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This example illustrates the different uses of the following transforms to replace or extract cell data:

  • set - defines the values to use in a predefined column. See Set Transform.

    Tip: Use the derive transform to generate a new column containing a defined set of values. See Derive Transform.

  • replace - replaces a string literal or pattern appearing in the values of a column with a specific string. See Replace Transform.
  • extract - extracts a pattern-based value from a column and stores it in a new column. See Extract Transform.


The following dataset contains contact information that has been gathered by your marketing platform from actions taken by visitors on your website. You must clean up this data and prepare it for use in an analytics platform.

LE160301001JonesCharlesChief Technical Officer415-555-1212reg
LE160301002LyonsEdward 415-012-3456download whitepaper
LE160301003MartinMaryCEO510-555-5555delete account
LE160301004SmithTaliaEngineer510-123-4567free trial



Title column: For example, you first notice that some data is missing. Your analytics platform recognizes the string value, "#MISSING#" as an indicator of a missing value. So, you click the missing values bar in the Title column. Then, you select the Replace transform card. Note that the default replacement is a null value, so you click Modify and update it:

set col: Title value: IF(ISMISSING([Title]),'#MISSING#',Title)

Request column: In the Request column, you notice that the reg entry should be cleaned up. Add the following transform, which replaces that value:

replace col:Request with:'Registration' on:`{start}reg{end}`

The above transform uses a Trifacta® pattern as the expression of the on: parameter. This expression indicates to match from the start of the cell value, the string literal reg, and then the end of the cell value, which matches on complete cell values of reg only.

This transform works great on the sample, but what happens if the value is Reg with a capital R? That value might not be replaced. To improve the transform, you can modify the transform with the following Trifacta pattern in the on parameter, which captures differences in capitalization:

replace col:Request with:'Registration' on:`{start}{[R|r]}eg{end}`

Add the above transform to your recipe. Then, it occurs to you that all of the values in the Request column should be capitalized in title or proper case:

set col:Request value:PROPER(Request)

Now, all values are capitalized as titles.

Phone column: You might have noticed some issues with the values in the Phone column. In the United States, the prefix 555 is only used for gathering information; these are invalid phone numbers.

In the data grid, you select the first instance of 555 in the column. However, it selects all instances of that pattern, including ones that you don't want to modify. In this case, continue your selection by selecting the similar instance of 555 in the other row. In the transform cards, you click the Replace transform.

Notice, however, that the default Replace transform has also highlighted the second 555 pattern in one instance, which could be a problem in other phone numbers not displayed in the sample. You must modify the selection pattern for this transform. In the on: parameter below, the Trifacta pattern has been modified to match only the instances of 555 that appear in the second segment in the phone number format:

replace col: Phone on: `{start}%{3}-555-%*{end}` with: '#INVALID#' global: true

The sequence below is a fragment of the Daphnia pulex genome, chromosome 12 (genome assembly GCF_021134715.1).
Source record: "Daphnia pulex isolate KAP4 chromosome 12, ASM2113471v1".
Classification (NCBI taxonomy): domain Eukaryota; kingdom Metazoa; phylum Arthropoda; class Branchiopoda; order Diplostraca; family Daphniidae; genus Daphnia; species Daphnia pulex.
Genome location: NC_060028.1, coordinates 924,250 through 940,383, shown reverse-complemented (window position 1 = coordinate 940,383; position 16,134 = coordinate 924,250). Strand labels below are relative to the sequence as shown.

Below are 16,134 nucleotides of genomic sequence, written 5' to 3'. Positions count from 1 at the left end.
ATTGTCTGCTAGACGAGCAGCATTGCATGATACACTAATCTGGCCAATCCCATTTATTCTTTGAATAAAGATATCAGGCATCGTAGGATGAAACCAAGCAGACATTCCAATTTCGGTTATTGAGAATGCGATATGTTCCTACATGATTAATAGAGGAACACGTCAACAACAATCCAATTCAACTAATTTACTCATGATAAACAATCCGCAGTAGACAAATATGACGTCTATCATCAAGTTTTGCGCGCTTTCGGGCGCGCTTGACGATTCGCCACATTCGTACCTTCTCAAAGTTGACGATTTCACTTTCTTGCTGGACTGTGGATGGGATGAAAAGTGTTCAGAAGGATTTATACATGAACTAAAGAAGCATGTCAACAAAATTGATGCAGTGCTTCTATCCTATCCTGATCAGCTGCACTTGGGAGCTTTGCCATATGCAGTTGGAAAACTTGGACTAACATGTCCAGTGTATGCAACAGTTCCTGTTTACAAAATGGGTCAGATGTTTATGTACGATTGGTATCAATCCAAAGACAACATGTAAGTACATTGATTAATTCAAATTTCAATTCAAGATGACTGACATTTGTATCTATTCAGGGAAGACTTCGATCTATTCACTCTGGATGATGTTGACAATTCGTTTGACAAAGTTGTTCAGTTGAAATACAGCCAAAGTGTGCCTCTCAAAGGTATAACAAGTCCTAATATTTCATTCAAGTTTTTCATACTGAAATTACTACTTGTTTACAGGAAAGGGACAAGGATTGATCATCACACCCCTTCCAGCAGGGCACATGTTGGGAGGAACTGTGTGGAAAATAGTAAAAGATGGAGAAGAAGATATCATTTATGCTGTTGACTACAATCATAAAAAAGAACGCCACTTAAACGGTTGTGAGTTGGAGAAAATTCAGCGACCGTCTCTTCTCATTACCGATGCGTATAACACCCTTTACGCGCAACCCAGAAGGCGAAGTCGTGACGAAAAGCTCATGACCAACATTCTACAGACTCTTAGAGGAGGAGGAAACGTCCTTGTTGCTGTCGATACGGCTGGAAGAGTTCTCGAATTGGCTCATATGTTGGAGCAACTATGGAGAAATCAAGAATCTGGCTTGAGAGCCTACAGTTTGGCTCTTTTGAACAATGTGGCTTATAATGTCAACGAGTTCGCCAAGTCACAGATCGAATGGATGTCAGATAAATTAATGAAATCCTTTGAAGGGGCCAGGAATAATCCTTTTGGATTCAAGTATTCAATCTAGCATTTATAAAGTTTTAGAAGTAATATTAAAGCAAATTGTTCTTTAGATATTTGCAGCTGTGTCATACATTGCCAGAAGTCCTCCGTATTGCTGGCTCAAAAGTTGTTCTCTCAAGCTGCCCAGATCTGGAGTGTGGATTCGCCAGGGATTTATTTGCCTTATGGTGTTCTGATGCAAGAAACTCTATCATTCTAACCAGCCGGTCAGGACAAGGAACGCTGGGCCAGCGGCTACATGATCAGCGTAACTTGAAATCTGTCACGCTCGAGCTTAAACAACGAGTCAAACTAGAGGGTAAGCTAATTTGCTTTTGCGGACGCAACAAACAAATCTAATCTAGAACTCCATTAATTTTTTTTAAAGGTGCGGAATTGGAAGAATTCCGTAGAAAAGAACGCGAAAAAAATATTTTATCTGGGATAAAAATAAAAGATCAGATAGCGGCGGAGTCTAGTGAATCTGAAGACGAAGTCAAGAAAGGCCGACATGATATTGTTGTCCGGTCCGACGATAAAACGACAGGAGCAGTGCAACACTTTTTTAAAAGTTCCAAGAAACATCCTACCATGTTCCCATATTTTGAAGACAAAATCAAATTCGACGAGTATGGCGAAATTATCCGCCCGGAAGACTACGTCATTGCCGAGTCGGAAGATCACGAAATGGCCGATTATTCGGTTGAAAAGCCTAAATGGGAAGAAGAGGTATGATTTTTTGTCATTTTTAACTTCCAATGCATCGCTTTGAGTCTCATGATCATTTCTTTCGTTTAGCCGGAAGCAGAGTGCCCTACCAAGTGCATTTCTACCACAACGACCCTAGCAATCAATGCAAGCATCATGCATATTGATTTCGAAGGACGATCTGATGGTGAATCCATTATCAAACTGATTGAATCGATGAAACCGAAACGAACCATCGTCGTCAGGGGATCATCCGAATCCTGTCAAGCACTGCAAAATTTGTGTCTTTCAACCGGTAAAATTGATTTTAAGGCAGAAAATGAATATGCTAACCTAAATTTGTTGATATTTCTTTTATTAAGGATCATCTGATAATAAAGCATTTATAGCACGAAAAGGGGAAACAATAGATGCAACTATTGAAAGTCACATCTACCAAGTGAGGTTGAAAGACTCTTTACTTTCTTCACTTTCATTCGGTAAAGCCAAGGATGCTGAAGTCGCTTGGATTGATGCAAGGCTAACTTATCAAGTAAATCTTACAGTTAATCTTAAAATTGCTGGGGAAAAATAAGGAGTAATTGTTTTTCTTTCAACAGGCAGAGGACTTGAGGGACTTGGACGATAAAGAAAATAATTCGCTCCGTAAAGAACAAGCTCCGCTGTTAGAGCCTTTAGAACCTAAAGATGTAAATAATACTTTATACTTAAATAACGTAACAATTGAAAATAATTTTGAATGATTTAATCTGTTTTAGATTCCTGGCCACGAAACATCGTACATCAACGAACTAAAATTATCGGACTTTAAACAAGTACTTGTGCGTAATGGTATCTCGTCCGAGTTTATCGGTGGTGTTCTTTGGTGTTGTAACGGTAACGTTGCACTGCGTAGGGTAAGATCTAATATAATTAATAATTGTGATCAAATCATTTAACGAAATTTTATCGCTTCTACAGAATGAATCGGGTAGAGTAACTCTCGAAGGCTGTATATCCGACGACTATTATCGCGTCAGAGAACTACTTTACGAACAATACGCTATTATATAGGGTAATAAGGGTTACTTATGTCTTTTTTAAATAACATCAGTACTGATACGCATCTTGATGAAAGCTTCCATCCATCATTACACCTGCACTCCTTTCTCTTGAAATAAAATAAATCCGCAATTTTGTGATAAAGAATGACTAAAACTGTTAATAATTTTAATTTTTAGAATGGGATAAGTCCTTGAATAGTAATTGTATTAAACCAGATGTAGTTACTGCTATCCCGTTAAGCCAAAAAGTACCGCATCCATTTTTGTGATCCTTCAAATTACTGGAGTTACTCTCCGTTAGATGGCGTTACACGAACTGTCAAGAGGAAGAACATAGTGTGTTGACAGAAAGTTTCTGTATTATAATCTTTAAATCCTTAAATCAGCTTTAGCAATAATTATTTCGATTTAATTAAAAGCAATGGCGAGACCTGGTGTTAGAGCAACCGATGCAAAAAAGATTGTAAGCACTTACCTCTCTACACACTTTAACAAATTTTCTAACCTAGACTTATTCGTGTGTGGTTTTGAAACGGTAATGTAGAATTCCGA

Note the wildcard construct has been added (%*). While it might be possible to add a pattern that matches on the last four characters exactly (%{4}), that matching pattern would not capture the possibility of a phone number having an extension at the end of it. The above expression does.

NOTE: The above transform creates values that are mismatched with the Phone Number data type. In this example, however, these mismatches are understood to be for the benefit of the system consuming your Trifacta output.

LeadId column: You might have noticed that the lead identifier column (LeadId) contains some embedded information: a date value and an identifier for the instance within the day. The following steps can be used to break out this information. The first one creates a separate working column with this information, which allows us to preserve the original, unmodified column:

derive value:LeadId as:'LeadIdworking'

You can now work off of this column to create your new ones. First, you can use the following replace transform to remove the leading two characters, which are not required for the new columns:

replace col:LeadIdworking with:'' on:'LE'

Notice that the date information is now neatly contained in the first characters of the working column. Use the following to extract these values to a new column:

extract col: LeadIdworking on: `{start}%{6}`

The new LeadIdworking2 column now contains only the date information. Cleaning up this column requires reformatting the data, retyping it as a Datetime type, and then applying the dateformat function to format it to your satisfaction. These steps are left as a separate exercise.

For now, let's just rename the column:

rename col:LeadIdworking1 to:'LeadIdDate'

In the first working column, you can now remove the date information using the following:

replace col: LeadIdworking on: `{start}%{6}` with: ''

You can rename this column to indicate it is a daily identifier:

rename col:LeadIdworking to:'LeadIdDaily'



LE160301001001160301JonesCharlesChief Technical Officer#INVALID#Registration
LE160301002002160301LyonsEdward#MISSING#415-012-3456Download Whitepaper
LE160301003003160301MartinMaryCEO#INVALID#Delete Account
LE160301004004160301SmithTaliaEngineer510-123-4567Free Trial



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